The Creative Process – Art Therapy and Art Making

October 19, 2008

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In exploring the creative process in my life, and then in a therapeutic relationship, I realized that the two processes truly mirrored one another. I began by tracing my own experiences with art materials from a young age and through different stages such as high school, undergraduate art school, after college, and in my current stage of life. I then thought about my experiences so far in working with clients at my internship at Housing Works, and the different stages of the relationship as time evolves. On another level I have experienced and continue to experience both processes of art making as well as being a client, since I am a painter, and also have been in therapy myself for a number of years. I am also inhabiting the role of art therapy intern – doing individual and group art therapy with my clients.

I come from a painting background and tend to describe my own creative process in terms of painting, but when I speak about creativity here, I mean it to refer to any type of artistic expression – including music, dance, drama, writing, and other forms of creating.

I began to see the artist’s and the client’s journey as taking different forms and phases throughout life. I feel that the two creative processes share remarkable similarities. To make it easier to explore I divided the continuous journey into different phases that were inspired by my own experiences so far relating to my artistic evolution as well as my overall growth as a human being so far. These creative phases are described here.

The Foundation

All the arts we practice are apprenticeship. The big art is our life.
(M.C. Richards)

As a child I’m sure that my art materials were fairly limited and might have included things like crayons, paper, (and maybe markers when I had shown a little restraint in handling the crayons). As I got older my material vocabulary expanded and came to include many more materials like paint, clay, textured pastes, and various surfaces. As I became familiar with each material it would open up the option to explore even more materials.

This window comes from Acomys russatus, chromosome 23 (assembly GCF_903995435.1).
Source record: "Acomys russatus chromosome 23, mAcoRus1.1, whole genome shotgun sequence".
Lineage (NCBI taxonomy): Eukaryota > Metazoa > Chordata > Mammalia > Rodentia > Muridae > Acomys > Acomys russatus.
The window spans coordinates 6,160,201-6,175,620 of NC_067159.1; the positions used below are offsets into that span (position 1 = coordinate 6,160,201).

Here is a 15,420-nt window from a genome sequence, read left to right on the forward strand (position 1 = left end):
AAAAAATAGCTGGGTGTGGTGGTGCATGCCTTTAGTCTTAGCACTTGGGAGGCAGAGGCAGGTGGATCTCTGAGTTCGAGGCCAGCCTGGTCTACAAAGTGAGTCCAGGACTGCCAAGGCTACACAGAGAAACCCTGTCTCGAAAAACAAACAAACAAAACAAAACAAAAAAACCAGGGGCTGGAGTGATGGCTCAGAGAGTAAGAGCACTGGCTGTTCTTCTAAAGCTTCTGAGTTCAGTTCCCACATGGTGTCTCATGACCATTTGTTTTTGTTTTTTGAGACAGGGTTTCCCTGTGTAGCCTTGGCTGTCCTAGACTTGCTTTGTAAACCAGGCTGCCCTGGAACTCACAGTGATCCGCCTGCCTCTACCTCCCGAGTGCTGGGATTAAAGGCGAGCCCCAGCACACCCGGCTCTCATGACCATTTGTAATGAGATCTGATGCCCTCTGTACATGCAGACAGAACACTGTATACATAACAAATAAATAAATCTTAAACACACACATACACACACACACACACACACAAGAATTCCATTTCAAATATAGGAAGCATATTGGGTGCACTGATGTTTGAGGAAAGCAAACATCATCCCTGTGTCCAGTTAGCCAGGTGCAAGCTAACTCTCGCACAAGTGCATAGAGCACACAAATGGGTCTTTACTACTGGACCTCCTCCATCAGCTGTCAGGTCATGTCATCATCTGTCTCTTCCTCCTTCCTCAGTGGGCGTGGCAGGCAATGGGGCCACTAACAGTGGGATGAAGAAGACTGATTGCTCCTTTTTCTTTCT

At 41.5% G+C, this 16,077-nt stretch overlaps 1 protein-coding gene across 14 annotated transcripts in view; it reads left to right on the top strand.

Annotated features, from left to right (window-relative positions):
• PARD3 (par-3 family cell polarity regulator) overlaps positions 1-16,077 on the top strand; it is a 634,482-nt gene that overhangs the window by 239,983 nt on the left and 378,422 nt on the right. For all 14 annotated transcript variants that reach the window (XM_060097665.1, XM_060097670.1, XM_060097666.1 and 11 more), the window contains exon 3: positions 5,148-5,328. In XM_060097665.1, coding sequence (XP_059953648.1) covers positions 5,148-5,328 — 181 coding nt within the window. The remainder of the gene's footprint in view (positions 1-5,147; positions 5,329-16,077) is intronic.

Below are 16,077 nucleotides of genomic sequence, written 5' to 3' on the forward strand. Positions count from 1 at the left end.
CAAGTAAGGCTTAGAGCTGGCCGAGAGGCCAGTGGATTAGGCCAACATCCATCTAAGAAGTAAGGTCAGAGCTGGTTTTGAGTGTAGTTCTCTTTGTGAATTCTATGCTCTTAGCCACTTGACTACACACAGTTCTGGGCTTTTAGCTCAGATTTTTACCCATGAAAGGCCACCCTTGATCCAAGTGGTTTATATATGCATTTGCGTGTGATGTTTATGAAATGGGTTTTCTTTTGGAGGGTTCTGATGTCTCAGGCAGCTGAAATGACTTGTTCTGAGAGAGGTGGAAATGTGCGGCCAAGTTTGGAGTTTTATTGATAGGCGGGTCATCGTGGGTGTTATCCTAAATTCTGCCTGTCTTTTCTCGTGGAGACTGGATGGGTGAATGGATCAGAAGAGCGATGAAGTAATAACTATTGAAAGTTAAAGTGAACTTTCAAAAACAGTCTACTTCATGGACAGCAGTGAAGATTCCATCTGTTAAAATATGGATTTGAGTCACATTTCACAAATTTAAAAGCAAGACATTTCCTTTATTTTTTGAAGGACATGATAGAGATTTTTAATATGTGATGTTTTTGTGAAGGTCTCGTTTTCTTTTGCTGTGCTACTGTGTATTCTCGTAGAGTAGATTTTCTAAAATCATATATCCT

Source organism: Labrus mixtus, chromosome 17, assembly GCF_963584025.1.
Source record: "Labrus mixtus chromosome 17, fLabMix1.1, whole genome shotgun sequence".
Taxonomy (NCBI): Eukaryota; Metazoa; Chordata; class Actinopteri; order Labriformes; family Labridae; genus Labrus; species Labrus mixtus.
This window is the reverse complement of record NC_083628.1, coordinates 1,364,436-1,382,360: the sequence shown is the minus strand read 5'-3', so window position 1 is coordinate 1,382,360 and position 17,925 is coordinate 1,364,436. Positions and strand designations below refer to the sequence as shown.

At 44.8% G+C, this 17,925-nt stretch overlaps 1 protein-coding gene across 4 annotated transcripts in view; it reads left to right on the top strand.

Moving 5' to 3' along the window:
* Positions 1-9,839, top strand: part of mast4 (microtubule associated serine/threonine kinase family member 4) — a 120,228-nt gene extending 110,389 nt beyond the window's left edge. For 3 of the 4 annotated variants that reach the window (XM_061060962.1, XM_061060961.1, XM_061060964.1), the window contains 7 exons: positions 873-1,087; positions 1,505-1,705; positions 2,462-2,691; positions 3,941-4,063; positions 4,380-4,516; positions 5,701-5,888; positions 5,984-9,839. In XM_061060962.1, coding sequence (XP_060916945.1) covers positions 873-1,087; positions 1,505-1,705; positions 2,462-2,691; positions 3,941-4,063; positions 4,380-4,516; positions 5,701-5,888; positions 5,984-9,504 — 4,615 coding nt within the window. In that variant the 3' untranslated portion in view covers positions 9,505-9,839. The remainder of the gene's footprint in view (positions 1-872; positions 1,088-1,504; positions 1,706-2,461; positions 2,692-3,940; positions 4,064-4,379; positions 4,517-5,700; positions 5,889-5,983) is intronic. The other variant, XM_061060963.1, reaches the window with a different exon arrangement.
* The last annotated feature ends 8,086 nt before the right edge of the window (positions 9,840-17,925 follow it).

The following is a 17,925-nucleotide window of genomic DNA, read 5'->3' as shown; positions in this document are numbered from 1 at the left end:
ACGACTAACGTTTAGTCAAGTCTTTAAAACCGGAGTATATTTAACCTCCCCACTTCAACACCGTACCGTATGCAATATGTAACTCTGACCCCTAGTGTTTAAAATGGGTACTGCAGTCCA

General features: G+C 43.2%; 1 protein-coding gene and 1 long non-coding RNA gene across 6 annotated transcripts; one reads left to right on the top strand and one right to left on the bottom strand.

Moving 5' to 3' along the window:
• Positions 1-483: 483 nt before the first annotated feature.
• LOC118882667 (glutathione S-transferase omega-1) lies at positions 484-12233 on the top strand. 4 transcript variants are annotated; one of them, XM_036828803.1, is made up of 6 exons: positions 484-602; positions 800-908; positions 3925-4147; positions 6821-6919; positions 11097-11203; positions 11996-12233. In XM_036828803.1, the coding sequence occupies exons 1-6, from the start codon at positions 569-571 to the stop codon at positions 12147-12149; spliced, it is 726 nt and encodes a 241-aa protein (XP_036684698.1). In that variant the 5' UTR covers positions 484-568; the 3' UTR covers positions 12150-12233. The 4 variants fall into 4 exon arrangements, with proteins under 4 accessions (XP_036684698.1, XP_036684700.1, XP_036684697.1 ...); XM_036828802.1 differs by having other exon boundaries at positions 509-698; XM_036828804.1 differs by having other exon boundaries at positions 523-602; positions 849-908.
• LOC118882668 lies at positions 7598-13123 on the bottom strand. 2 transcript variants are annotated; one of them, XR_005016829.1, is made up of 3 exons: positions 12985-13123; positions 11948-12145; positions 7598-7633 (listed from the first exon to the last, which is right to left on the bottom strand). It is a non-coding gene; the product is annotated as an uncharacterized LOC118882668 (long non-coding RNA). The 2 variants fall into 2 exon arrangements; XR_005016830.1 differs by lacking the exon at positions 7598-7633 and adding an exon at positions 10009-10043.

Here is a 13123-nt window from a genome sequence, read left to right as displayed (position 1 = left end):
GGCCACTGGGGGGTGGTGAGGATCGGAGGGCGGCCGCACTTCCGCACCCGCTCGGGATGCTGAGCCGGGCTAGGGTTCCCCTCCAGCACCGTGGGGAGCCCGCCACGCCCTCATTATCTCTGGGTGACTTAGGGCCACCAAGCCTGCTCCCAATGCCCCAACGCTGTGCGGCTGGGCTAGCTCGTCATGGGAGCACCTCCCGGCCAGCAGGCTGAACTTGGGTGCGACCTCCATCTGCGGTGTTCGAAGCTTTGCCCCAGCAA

With my new clients we have to begin by building on a foundation of trust and empathy before deeper therapeutic work can take place. It can take a few days to start to build a foundation, or even years as we often hear from therapists regarding their ongoing work with a client.

Starting To Explore

Creative work is play. It is free speculation using the materials of one’s chosen form.
(Stephen Nachmanovitch)

I see this stage as beginning as soon as I was able to begin to manipulate materials – whether it was banging pots and pans together as a toddler, or scribbling on paper with crayons. At a young age, almost any surface and material becomes a possible noise maker or artistic creation – even surfaces that parents would rather keep “un-artistic” !

In art therapy, once a basic foundation of trust has been created between client and therapist, the exploration can begin. It might begin tentatively as the client begins to take small creative risks. Over time the experimentation with forms or feelings may expand. Perhaps in the beginning the client will only feel comfortable using materials such a pencil and pen – materials that allow the person to feel relatively in control. Perhaps color is out of the question, until the client begins to feel a basic sense of security within the therapeutic setting. As time progresses, the art therapist and client will ideally expand the exploration of new materials and techniques.

Greater Incorporation of Materials and Understanding

When the soul wishes to experience something she throws an image of the experience out before her and enters into her own image. (Meister Eckhart)